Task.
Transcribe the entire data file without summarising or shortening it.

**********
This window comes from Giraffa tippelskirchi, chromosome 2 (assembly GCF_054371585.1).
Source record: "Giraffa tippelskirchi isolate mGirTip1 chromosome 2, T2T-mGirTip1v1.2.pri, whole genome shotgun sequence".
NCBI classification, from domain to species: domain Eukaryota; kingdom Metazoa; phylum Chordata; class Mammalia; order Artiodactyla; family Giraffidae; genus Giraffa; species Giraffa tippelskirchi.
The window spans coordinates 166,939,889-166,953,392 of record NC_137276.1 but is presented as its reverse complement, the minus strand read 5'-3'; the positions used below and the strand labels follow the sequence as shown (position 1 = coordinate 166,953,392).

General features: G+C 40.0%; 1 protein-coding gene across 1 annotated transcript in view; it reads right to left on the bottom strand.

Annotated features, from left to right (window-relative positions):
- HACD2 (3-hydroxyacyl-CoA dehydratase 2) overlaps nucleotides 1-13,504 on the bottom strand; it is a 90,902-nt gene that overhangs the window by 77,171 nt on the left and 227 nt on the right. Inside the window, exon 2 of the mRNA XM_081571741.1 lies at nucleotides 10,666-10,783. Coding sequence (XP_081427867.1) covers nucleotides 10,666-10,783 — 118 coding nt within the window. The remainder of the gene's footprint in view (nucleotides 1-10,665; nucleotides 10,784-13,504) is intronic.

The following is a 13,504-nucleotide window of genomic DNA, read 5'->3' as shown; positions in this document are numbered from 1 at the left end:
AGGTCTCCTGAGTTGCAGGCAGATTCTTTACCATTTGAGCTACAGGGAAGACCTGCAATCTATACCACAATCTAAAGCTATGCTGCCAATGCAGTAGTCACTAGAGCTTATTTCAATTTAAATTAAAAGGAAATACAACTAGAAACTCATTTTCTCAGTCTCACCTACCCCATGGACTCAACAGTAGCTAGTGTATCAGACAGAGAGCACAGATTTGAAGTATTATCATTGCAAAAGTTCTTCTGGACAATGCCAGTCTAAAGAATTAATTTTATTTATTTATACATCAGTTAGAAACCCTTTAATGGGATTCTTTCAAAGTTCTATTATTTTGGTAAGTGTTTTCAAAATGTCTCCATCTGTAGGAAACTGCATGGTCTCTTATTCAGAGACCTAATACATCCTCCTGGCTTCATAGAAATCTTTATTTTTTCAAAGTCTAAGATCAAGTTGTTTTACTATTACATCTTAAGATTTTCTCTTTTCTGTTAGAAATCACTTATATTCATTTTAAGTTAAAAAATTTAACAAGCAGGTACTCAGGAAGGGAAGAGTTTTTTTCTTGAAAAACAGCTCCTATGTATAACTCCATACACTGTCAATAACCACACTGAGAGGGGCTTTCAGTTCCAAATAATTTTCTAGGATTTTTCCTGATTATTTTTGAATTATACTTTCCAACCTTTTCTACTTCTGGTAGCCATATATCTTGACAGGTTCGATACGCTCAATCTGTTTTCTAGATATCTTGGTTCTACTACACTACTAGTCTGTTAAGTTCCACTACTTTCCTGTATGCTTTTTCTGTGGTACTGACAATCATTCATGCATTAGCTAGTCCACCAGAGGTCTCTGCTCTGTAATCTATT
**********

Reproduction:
This window comes from Giraffa tippelskirchi, chromosome 2 (assembly GCF_054371585.1).
Source record: "Giraffa tippelskirchi isolate mGirTip1 chromosome 2, T2T-mGirTip1v1.2.pri, whole genome shotgun sequence".
NCBI classification, from domain to species: domain Eukaryota; kingdom Metazoa; phylum Chordata; class Mammalia; order Artiodactyla; family Giraffidae; genus Giraffa; species Giraffa tippelskirchi.
The window spans coordinates 166,939,889-166,953,392 of record NC_137276.1 but is presented as its reverse complement, the minus strand read 5'-3'; the positions used below and the strand labels follow the sequence as shown (position 1 = coordinate 166,953,392).

General features: G+C 40.0%; 1 protein-coding gene across 1 annotated transcript in view; it reads right to left on the bottom strand.

Annotated features, from left to right (window-relative positions):
- HACD2 (3-hydroxyacyl-CoA dehydratase 2) overlaps nucleotides 1-13,504 on the bottom strand; it is a 90,902-nt gene that overhangs the window by 77,171 nt on the left and 227 nt on the right. Inside the window, exon 2 of the mRNA XM_081571741.1 lies at nucleotides 10,666-10,783. Coding sequence (XP_081427867.1) covers nucleotides 10,666-10,783 — 118 coding nt within the window. The remainder of the gene's footprint in view (nucleotides 1-10,665; nucleotides 10,784-13,504) is intronic.

The following is a 13,504-nucleotide window of genomic DNA, read 5'->3' as shown; positions in this document are numbered from 1 at the left end:
AGGTCTCCTGAGTTGCAGGCAGATTCTTTACCATTTGAGCTACAGGGAAGACCTGCAATCTATACCACAATCTAAAGCTATGCTGCCAATGCAGTAGTCACTAGAGCTTATTTCAATTTAAATTAAAAGGAAATACAACTAGAAACTCATTTTCTCAGTCTCACCTACCCCATGGACTCAACAGTAGCTAGTGTATCAGACAGAGAGCACAGATTTGAAGTATTATCATTGCAAAAGTTCTTCTGGACAATGCCAGTCTAAAGAATTAATTTTATTTATTTATACATCAGTTAGAAACCCTTTAATGGGATTCTTTCAAAGTTCTATTATTTTGGTAAGTGTTTTCAAAATGTCTCCATCTGTAGGAAACTGCATGGTCTCTTATTCAGAGACCTAATACATCCTCCTGGCTTCATAGAAATCTTTATTTTTTCAAAGTCTAAGATCAAGTTGTTTTACTATTACATCTTAAGATTTTCTCTTTTCTGTTAGAAATCACTTATATTCATTTTAAGTTAAAAAATTTAACAAGCAGGTACTCAGGAAGGGAAGAGTTTTTTTCTTGAAAAACAGCTCCTATGTATAACTCCATACACTGTCAATAACCACACTGAGAGGGGCTTTCAGTTCCAAATAATTTTCTAGGATTTTTCCTGATTATTTTTGAATTATACTTTCCAACCTTTTCTACTTCTGGTAGCCATATATCTTGACAGGTTCGATACGCTCAATCTGTTTTCTAGATATCTTGGTTCTACTACACTACTAGTCTGTTAAGTTCCACTACTTTCCTGTATGCTTTTTCTGTGGTACTGACAATCATTCATGCATTAGCTAGTCCACCAGAGGTCTCTGCTCTGTAATCTATT